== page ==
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12

You could make the moon move relative to the camera. Select the camera and ⇧ ShiftS snap the cursor to it. Then add an empty at that position. ⇧ ShiftA Select the moon. ⇧ Shift select the the empty and parent the moon to the empty ⎈ CtrlP. Select the empty. Add a Copy Location Constraint. Choose the camera as the target. Fake ...


4

Turns out you do it by toggling this Local Camera function ON.


2

Bottom right of your second screenshot, uncheck the sequencer. Edit The sequencer tells is essentially part of Blender's integrated video editor. Checking Use Sequencer tells Blender to render the contents of the Video Editor rather rendering the scene.


2

You can clearly see the tracker shifting on the video posted on the question, and it happens at the moment where the reconstruction fails. Successful reconstruction can only be achieved with accurate tracking You should aim to have a solve error of less than 0.3 pixels. There are plenty of tools to help you get more accurate tracking. Read: Solve error ...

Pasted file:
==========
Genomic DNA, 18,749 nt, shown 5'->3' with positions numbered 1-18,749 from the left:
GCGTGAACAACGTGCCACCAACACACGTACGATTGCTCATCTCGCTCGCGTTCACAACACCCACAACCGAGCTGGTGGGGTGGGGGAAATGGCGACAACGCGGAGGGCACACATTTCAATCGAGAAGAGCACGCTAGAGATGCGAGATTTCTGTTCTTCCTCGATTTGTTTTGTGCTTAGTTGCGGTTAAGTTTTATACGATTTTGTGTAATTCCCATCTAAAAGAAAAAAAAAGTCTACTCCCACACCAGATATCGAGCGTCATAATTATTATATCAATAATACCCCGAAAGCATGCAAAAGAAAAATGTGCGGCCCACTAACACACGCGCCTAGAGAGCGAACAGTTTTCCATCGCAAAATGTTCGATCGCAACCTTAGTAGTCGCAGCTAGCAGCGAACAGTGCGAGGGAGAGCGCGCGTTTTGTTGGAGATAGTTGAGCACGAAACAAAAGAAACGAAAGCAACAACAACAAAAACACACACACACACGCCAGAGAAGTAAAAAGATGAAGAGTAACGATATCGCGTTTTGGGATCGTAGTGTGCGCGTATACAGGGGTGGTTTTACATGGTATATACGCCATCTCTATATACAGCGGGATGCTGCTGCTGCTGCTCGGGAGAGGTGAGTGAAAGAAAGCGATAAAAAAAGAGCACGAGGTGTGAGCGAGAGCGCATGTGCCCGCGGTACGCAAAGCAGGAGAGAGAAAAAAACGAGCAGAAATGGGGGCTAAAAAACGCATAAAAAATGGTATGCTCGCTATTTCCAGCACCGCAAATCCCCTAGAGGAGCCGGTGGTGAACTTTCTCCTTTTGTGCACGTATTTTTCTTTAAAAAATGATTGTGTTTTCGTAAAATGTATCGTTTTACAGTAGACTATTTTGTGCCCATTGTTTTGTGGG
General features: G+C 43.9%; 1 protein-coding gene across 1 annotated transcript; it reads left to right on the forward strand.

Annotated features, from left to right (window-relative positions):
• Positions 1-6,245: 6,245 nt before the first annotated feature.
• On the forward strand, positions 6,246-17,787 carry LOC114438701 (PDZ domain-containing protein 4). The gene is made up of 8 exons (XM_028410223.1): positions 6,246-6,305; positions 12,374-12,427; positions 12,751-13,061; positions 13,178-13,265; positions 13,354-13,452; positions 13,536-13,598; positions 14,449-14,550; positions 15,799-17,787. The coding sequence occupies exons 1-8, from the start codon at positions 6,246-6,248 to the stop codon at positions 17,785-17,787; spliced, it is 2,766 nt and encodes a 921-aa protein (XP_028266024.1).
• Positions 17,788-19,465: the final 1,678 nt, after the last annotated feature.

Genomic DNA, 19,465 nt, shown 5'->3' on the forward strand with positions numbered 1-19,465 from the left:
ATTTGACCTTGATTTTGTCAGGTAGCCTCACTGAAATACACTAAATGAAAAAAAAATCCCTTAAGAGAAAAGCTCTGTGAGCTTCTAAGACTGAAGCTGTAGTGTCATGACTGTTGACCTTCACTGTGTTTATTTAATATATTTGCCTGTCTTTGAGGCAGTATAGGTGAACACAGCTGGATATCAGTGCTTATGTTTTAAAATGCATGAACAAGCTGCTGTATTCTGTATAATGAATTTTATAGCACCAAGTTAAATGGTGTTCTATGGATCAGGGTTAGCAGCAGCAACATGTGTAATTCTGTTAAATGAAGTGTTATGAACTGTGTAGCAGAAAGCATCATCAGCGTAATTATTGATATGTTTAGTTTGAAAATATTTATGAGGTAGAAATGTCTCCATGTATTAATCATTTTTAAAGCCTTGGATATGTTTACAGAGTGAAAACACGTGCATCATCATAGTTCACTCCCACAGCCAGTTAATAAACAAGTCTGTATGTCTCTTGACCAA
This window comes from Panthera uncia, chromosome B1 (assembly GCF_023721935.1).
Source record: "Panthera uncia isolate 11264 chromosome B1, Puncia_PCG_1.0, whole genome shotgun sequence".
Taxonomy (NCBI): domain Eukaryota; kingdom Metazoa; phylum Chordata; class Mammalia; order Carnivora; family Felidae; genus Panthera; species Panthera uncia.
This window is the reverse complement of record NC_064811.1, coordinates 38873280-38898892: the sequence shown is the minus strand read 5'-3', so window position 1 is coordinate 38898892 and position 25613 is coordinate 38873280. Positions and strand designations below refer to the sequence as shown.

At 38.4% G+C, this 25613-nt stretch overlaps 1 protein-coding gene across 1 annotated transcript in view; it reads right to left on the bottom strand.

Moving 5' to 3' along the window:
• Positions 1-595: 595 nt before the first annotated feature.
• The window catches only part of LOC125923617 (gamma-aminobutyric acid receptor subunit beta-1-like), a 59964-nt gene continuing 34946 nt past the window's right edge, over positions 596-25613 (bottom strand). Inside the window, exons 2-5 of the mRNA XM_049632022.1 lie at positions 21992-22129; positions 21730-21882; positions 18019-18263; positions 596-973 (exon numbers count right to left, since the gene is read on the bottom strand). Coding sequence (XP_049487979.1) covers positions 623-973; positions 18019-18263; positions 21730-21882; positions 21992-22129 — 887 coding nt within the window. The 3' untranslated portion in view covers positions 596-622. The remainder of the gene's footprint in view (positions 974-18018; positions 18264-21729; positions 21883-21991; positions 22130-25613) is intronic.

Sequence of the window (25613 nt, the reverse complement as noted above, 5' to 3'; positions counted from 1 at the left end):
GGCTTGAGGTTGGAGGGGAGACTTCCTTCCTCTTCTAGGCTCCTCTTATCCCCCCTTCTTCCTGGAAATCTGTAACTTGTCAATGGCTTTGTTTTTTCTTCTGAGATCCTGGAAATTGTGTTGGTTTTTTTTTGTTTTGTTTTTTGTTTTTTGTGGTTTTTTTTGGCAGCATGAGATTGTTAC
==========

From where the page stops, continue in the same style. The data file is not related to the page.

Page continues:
1

Thanks to Leander, I discovered it was offscreen. I used to scroll wheel to scroll out (way, way out), and there it was.


1

Select the camera object in the object list in the top right corner. Then press the forward slash key "/" to isolate the camera. This will hide everything but the camera and zoom in/center the viewport onto the camera. From there, I'm sure you can figure out how to rescale and reposition the camera to fit the scene. Changing the units and unit scale should ...


1

You can link the camera to the viewport and then rotate/pan/zoom as you are used to from the viewport - very handy! Just press N tp show right menu view tab view accordeon view lock accordeon check "lock camera to view" All credits to this guy on YouTube...


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